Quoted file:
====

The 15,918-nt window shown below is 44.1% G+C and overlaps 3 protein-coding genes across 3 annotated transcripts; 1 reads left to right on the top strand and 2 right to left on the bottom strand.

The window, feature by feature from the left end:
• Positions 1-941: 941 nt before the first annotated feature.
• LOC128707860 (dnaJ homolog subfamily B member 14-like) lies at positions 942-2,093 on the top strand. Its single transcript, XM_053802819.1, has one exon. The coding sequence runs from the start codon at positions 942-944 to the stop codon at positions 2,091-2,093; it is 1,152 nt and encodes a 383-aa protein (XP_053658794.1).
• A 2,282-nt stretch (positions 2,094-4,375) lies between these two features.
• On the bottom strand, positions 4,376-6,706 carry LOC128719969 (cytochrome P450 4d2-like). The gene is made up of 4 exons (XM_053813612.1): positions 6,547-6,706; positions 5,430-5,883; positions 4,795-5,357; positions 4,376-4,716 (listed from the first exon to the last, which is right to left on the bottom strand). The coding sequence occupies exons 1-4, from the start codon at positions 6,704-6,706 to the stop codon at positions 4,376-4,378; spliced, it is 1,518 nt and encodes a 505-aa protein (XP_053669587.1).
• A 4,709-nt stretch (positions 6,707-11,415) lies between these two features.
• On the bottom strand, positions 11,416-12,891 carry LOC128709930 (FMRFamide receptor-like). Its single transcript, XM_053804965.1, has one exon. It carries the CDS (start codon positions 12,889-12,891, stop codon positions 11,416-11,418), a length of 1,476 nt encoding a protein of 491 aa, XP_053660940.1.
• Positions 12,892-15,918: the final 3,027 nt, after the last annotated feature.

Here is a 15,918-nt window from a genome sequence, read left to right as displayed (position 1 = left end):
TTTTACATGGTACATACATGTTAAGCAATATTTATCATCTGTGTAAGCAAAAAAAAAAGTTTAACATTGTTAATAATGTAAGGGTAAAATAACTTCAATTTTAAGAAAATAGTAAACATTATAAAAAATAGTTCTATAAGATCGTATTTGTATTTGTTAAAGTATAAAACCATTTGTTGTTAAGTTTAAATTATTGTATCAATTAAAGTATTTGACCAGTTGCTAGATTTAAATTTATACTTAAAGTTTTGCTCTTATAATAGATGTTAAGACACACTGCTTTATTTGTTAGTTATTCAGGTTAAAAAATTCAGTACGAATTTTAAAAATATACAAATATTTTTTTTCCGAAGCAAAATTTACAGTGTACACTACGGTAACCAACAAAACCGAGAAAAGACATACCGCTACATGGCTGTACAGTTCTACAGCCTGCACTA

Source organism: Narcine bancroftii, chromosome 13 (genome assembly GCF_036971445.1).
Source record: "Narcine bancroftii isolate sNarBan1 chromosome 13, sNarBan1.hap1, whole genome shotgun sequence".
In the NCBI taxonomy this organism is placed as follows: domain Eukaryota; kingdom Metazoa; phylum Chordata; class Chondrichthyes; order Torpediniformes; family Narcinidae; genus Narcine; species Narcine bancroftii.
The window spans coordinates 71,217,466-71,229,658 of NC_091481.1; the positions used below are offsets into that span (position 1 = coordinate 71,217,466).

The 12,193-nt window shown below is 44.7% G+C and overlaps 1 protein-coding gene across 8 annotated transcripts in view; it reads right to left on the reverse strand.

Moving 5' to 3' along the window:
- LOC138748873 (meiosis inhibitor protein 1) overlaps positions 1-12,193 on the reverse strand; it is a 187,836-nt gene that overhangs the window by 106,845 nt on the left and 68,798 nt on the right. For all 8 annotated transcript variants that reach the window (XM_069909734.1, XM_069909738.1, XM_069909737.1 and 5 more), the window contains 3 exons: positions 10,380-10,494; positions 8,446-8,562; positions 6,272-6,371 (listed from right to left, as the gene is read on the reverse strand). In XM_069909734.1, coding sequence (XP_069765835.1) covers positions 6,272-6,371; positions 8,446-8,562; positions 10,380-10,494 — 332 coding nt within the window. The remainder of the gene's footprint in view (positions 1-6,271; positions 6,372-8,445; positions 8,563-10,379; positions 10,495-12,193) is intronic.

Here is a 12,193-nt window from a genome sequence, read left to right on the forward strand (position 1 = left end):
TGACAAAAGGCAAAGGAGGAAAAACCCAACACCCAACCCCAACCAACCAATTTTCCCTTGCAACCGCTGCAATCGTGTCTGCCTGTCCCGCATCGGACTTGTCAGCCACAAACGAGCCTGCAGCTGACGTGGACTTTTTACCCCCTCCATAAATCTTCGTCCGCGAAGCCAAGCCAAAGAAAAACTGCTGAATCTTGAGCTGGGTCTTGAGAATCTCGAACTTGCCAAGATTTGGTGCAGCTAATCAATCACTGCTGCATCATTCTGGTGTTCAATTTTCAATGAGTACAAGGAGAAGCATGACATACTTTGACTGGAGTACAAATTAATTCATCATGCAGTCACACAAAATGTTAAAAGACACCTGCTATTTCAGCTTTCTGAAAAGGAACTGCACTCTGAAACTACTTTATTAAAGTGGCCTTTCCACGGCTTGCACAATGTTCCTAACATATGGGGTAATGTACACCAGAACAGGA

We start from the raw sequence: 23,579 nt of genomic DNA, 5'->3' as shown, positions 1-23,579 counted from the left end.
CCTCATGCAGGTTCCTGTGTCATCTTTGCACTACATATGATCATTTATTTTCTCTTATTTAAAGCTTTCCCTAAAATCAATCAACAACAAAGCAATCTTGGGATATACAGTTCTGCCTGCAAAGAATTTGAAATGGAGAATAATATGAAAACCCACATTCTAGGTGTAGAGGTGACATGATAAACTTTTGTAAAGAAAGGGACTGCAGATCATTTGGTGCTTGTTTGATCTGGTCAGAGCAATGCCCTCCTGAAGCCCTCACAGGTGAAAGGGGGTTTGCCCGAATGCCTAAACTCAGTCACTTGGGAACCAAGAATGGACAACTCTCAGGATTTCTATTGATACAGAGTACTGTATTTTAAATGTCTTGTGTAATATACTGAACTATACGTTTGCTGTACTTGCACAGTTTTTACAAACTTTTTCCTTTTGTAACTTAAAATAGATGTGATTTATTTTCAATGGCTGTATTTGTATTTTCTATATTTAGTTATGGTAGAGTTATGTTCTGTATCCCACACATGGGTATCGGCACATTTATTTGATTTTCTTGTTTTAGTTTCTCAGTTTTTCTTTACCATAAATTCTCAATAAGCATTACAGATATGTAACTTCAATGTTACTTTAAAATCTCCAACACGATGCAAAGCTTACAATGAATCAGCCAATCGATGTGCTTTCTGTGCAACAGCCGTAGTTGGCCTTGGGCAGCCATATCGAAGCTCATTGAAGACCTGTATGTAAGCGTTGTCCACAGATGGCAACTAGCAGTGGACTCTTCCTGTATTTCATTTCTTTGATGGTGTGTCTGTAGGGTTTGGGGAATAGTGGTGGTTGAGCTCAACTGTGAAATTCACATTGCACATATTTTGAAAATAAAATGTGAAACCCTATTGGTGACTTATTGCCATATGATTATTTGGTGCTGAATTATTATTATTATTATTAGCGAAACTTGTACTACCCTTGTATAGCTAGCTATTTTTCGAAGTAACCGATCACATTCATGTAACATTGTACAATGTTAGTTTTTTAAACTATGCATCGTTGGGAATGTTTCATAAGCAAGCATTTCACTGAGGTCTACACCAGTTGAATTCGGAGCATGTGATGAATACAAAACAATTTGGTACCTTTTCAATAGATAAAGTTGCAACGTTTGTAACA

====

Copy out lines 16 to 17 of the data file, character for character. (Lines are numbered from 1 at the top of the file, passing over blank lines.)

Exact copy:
The 12,193-nt window shown below is 44.7% G+C and overlaps 1 protein-coding gene across 8 annotated transcripts in view; it reads right to left on the reverse strand.

Moving 5' to 3' along the window: